Innovate to battle economic crisis, post-pandemic

In his 18 May speech to the CBI this week, Rishi Sunak, Chancellor of the Exchequer, urged British businesses to “invest more, train more and innovate more” in return for tax cuts in the autumn Budget. The context is the deepening economic crisis, with UK inflation running at 9%, the highest level since 1982.

Innovation was also to the fore, as a theme, at this month’s Gartner Data & Analytics Summit in London. The firm’s analysts exhorted data and analytics leaders to “unleash innovation” pent up during the Covid-19 health pandemic by getting their organisations to use their analyses to “drive change”, not just to have creative ideas that fail to find execution.

Sustainability – reducing negative environmental impact – is surely an area ripe for innovation, indeed over-ripe. As an article by Caroline Donnelly (forthcoming in the 24-30 May issue of the Computer Weekly ezine) on the circular economy, as it is germane to datacentre operators, demonstrates, sustainability is a multi-dimensional matter. It cannot and should not be reduced to energy consumption. What about the sustainability of the building materials of which data centres are made? What about their water consumption habits? How can operators use the waste heat generated by their facilities to warm homes and businesses nearby? How can they feed the circular economy by recycling used servers? And so on.

The greenwashing at play in the IT industry at large is eye-watering. But there are opportunities to deploy innovative technologies, such as software to monitor and reduce carbon emission at scale.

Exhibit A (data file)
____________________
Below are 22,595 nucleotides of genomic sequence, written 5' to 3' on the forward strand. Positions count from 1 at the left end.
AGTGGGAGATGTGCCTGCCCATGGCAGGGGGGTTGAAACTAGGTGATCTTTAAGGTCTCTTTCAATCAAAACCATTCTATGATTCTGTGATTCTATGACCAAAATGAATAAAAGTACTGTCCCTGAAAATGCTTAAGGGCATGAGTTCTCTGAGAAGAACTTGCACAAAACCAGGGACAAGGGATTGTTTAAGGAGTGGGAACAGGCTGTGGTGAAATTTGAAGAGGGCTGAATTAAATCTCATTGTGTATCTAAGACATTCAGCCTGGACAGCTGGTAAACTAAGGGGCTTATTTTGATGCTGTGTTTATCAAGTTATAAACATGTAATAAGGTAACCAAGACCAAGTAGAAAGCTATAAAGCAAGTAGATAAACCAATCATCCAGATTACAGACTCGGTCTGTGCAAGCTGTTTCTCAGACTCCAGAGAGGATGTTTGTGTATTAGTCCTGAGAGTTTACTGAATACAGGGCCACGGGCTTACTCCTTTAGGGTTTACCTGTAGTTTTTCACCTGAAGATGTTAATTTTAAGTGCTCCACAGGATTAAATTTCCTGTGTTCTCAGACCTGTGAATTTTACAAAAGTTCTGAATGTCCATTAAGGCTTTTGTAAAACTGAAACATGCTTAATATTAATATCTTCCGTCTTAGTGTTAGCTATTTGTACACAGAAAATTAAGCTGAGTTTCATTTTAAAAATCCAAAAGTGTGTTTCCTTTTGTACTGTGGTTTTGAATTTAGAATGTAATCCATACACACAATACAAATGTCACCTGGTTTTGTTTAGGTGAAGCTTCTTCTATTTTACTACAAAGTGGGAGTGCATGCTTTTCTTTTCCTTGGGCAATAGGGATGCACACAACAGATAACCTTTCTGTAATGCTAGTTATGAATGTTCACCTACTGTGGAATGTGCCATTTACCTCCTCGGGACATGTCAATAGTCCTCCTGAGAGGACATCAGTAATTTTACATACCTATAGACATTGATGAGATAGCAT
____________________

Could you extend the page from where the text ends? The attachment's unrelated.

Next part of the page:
Sustainability was a major theme at SAP’s Sapphire customer and partner event, at both the North American conference in Orlando, and at the North European gathering in The Hague. Supply chain resilience was a related theme. Since the supplier’s B2B customers include some of the largest greenhouse gas emitters on the planet, in industries such as oil and gas, petrochemicals, automotive, transport, construction, and agriculture, it has a significant opportunity.

Arguably, as a German company, SAP is more naturally attuned to ecological issues than its US peers. There are, after all, 118 Green members of the Bundestag, 16% of the total, and that party also sends 21 MEPs to the European Parliament. The favourable comparison with the US is obvious.

There is a balance to be struck, however, between innovation and sustainability. One could plausibly that innovation is better stoked by knowledge workers being in the same space. But that would entail reducing the amount of time spent working productively and happily from home, putting pressure on the environment from commuting. And, as we have often noted at Computer Weekly, IT, particularly hardware, is part of the climate emergency problem as well as, potentially, part of the solution.

In unleashing innovation, we must take care not to unleash Hell.

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